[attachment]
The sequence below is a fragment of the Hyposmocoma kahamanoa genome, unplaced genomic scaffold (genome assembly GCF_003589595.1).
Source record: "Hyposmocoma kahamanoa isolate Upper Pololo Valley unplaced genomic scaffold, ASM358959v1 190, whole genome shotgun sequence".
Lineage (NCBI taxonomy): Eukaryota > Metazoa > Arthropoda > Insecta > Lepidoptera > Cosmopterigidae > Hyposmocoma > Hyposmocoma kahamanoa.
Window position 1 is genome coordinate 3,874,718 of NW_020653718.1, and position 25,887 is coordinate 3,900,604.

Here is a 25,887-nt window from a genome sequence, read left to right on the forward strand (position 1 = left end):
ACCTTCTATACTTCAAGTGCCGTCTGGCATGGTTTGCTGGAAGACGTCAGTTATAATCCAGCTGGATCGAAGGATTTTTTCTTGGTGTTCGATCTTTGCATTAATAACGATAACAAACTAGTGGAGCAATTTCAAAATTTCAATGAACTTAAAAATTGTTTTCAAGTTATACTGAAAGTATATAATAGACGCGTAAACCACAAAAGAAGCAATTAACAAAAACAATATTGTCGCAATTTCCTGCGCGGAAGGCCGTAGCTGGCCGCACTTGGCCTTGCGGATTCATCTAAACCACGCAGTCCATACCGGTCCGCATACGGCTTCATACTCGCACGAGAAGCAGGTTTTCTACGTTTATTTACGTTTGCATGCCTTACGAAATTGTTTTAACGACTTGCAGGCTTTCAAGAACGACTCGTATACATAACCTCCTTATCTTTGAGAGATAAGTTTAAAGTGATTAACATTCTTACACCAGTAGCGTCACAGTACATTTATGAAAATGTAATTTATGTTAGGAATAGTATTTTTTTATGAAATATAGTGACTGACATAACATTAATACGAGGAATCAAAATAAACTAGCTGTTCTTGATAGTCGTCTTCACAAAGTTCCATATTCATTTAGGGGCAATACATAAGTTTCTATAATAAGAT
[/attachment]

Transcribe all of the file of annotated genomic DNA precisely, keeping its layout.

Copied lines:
The sequence below is a fragment of the Hyposmocoma kahamanoa genome, unplaced genomic scaffold (genome assembly GCF_003589595.1).
Source record: "Hyposmocoma kahamanoa isolate Upper Pololo Valley unplaced genomic scaffold, ASM358959v1 190, whole genome shotgun sequence".
Lineage (NCBI taxonomy): Eukaryota > Metazoa > Arthropoda > Insecta > Lepidoptera > Cosmopterigidae > Hyposmocoma > Hyposmocoma kahamanoa.
Window position 1 is genome coordinate 3,874,718 of NW_020653718.1, and position 25,887 is coordinate 3,900,604.

Here is a 25,887-nt window from a genome sequence, read left to right on the forward strand (position 1 = left end):
ACCTTCTATACTTCAAGTGCCGTCTGGCATGGTTTGCTGGAAGACGTCAGTTATAATCCAGCTGGATCGAAGGATTTTTTCTTGGTGTTCGATCTTTGCATTAATAACGATAACAAACTAGTGGAGCAATTTCAAAATTTCAATGAACTTAAAAATTGTTTTCAAGTTATACTGAAAGTATATAATAGACGCGTAAACCACAAAAGAAGCAATTAACAAAAACAATATTGTCGCAATTTCCTGCGCGGAAGGCCGTAGCTGGCCGCACTTGGCCTTGCGGATTCATCTAAACCACGCAGTCCATACCGGTCCGCATACGGCTTCATACTCGCACGAGAAGCAGGTTTTCTACGTTTATTTACGTTTGCATGCCTTACGAAATTGTTTTAACGACTTGCAGGCTTTCAAGAACGACTCGTATACATAACCTCCTTATCTTTGAGAGATAAGTTTAAAGTGATTAACATTCTTACACCAGTAGCGTCACAGTACATTTATGAAAATGTAATTTATGTTAGGAATAGTATTTTTTTATGAAATATAGTGACTGACATAACATTAATACGAGGAATCAAAATAAACTAGCTGTTCTTGATAGTCGTCTTCACAAAGTTCCATATTCATTTAGGGGCAATACATAAGTTTCTATAATAAGAT